While putting on lip balm, I mentioned to my daughter that I wished my upper lip was bigger.
“I look like Kermit the Frog.” I complained. “I wish I had lips like…”
“The Kardashians?” she offered.
I didn’t know who the Kardashians were. I mean, I had heard the name, but I hadn’t seen anything they had been in.
“They aren’t actors.” She explained.
“Are they one of those famous for being famous people?” I asked her, then pulled up a photo on my phone. It turns out, I actually did recognize Kim Kardashian. “Wow, she’s beautiful.” I said. “Yeah, I wish I had lips like that.”
That was a Friday. We were traveling to Estes Park, Colorado to go on a hike with my husband’s friend, Erik Weihenmayer and the outreach program “No Barriers” that Erik founded with Mark Wellman and Hugh Herr. (If you haven’t heard of Erik or No Barriers, you should follow the links. Then you can say you actually learned something useful from my blog!)
My husband, our daughter Maggie, and I, started the adventure on Saturday, August 12th, at 9400 feet above sea level. My head began hurting the evening before from the elevation and I was chugging water like a lip gloss lathering Kardashian.
I don’t care how fit you are (not saying I am), elevation is its own beast and when you live in a low lying state, 9400 feet above seat level puts pressure on your brain. Like watering a flower, hydrating yourself, keeps you from withering.
I don’t know if it was the fresh air, the water, or the inspiration, but my headache was gone within the first fifteen minutes. More than likely it was the inspiration. We were hiking up this rocky terrain with soldiers suffering from PTSD. We couldn’t tell who they were, not because they weren’t wearing their camouflage, but because every person was jovial, enthusiastic and connected on a mission to reach the summit – whatever that was for each of us.
There were also several blind hikers, including Erik Weihenmayer, who, having climbed all Seven Summits (that’s the highest point on every continent, including Everest) traversed the mountain like it was a walk in the park. There were several amputees and four people in wheelchairs. Which, if you’ve never seen a person in a wheelchair hike a mountain – you need to go on the next No Barriers hike and meet all the amazing people involved.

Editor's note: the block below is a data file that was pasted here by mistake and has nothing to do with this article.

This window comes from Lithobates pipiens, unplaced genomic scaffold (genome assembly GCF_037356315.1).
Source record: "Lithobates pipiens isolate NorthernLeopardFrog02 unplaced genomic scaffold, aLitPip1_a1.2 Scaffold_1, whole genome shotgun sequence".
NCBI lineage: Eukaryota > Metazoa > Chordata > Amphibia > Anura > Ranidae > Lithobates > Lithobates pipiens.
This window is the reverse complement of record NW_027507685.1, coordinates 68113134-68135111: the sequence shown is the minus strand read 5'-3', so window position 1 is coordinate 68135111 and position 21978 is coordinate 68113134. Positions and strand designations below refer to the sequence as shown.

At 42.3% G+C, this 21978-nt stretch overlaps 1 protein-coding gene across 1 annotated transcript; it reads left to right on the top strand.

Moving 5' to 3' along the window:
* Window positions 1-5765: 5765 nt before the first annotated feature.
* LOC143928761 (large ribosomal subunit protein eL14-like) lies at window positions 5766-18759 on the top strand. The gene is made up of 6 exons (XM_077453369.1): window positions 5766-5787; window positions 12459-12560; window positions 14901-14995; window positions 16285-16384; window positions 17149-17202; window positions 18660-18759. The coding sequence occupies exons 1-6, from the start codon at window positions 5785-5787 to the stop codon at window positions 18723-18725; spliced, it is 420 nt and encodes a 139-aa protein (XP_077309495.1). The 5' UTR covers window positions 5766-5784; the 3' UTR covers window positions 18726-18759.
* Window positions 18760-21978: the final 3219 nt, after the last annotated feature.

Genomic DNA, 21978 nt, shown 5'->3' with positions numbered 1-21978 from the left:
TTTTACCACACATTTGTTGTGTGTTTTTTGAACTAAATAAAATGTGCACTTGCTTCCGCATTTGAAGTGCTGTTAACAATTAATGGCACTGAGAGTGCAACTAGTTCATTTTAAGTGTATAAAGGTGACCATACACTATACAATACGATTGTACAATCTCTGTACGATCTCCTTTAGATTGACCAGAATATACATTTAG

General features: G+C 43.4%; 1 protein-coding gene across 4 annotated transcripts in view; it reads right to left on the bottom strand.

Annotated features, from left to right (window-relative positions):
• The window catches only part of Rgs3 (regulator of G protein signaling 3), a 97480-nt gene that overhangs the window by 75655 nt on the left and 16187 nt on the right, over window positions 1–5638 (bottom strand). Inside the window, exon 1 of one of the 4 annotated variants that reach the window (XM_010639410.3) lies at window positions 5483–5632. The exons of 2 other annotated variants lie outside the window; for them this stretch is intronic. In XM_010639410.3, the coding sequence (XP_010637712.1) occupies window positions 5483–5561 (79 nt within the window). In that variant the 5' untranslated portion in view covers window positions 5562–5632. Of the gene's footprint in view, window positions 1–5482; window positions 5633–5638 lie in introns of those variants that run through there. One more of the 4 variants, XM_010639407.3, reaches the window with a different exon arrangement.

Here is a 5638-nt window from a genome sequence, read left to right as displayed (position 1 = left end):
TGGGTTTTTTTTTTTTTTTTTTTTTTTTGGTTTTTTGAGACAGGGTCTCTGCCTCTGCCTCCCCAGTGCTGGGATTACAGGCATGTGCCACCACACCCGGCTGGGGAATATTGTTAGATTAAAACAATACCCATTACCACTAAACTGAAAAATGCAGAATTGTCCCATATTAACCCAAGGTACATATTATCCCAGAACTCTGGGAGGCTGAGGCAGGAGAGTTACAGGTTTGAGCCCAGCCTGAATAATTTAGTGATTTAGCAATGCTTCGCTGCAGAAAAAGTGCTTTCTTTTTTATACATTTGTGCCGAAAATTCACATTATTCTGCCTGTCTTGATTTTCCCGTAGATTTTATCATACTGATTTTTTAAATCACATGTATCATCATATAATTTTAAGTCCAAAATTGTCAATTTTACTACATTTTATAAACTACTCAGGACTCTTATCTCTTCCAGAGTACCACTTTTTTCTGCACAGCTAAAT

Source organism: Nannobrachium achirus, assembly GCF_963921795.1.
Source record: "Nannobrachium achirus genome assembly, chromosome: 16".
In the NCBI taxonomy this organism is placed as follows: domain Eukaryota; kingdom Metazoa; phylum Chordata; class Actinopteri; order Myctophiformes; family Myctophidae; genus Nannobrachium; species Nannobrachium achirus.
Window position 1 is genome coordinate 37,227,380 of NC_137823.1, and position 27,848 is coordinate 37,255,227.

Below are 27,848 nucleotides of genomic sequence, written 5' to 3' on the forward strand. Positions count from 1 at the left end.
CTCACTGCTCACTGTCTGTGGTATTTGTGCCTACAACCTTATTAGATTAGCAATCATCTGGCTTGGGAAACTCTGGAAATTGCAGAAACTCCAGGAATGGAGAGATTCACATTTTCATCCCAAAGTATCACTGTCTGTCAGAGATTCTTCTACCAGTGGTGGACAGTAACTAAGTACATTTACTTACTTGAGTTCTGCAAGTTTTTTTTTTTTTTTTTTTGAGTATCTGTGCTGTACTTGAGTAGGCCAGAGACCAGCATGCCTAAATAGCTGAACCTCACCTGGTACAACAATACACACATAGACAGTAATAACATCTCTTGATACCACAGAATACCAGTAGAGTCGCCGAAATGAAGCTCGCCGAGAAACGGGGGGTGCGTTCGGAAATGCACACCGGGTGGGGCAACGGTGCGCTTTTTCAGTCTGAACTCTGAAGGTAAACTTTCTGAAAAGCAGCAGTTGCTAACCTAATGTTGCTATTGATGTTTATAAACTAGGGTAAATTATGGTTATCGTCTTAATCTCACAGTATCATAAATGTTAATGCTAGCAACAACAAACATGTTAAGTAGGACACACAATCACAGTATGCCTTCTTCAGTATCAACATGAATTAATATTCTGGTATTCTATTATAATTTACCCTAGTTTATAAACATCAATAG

Our family didn’t know when we began the hike if we would continue from the first summit at Storm Pass, or if we would hike the final .7 mile up the rocks to Estes Cone. But once we got that close, we knew we would regret not continuing. I still don’t regret it, despite what lay in store for me. (Foreshadowing…)
We reached the top, took photos and headed back down. I was happy as can be. Until, mid sentence of what I am sure was the most brilliant thing I’ve ever almost uttered, my foot caught under me and I went flying, head first, down the steep rocky terrain!
Instinctively, I threw my hands in front of me and arched my back, trying to keep my head from slamming into the rocks. Gravity was working against me and I flew downward, my knee slamming into a boulder, and as I hit a level rock I went sliding on my face. Blood gushed from my mouth and as I pulled my head up, my backpack gave one last bounce that caused my bared teeth to slam hard against the rock and I knew I had just lost two or three teeth.
My daughter just below the rock I landed on, helped me up. In moments, a woman had a gauze bandage out of her pack and in my hand. I poured water on the bandaged and mopped my bloody lip. Not wanting to frighten my daughter, or slow down the hike, I got my clown feet under me and moved along, holding the cool wet gauze on my rapidly swelling lip.
“Did you see how I tried to protect my brain by using my hands and stopping with my face?” I asked, trying to turn it into a teaching moment.
“Way to avoid a concussion, mom.” She said encouragingly.
My bloodied knee hurt, but I ignored it as I tried to safely get the rest of the way down the peak. My daughter insisted on carrying my backpack and hers the rest of the way. My husband far behind us helping others, wouldn’t hear about my encounter with the mountain until later.
Maggie and I paused further down the trail to assess the damage to my swollen mouth. I didn’t have my glasses or a mirror, so she took a photo and I studied it. I was amazed that I hadn’t chipped my teeth and my lip wasn’t split open. In fact it was swollen in perfect proportion.
“Wook at how puffy my uppa wip is.” I said narcissistically. “It’s so pwetty. Isn’t it?”
My daughter looked unconvinced.
“I mean, if you ignore the bwuddy cut.” I explained.
“Yep, you look just like a Kardashian.” She agreed.
“Aw, yer tho thweet.” I said. Then got to wondering, “You think the Kardathians thwam their wips ev-wy day to get them to wook wike this?”
“Just keep the gauze on your mouth, mom. We’ll be down the mountain in a couple of hours and can get some ice on your whole head.” Maggie said, sounding like the parent.
Maggie on the way up Estes Cone.
Epilogue: Thanks to the grace of God, and the braces on my teeth that reinforced their strength, my teeth did not chip or fall out. One tooth was dangerously loose and I wouldn’t be able to bite or chew on the right side of my mouth for almost three weeks. Five weeks later, my gums were still tender and I couldn’t kneel on my right knee. But, somewhere up on Estes Cone my DNA bears witness to reaching my own personal summit and a No Barriers experience I will remember for many reasons.
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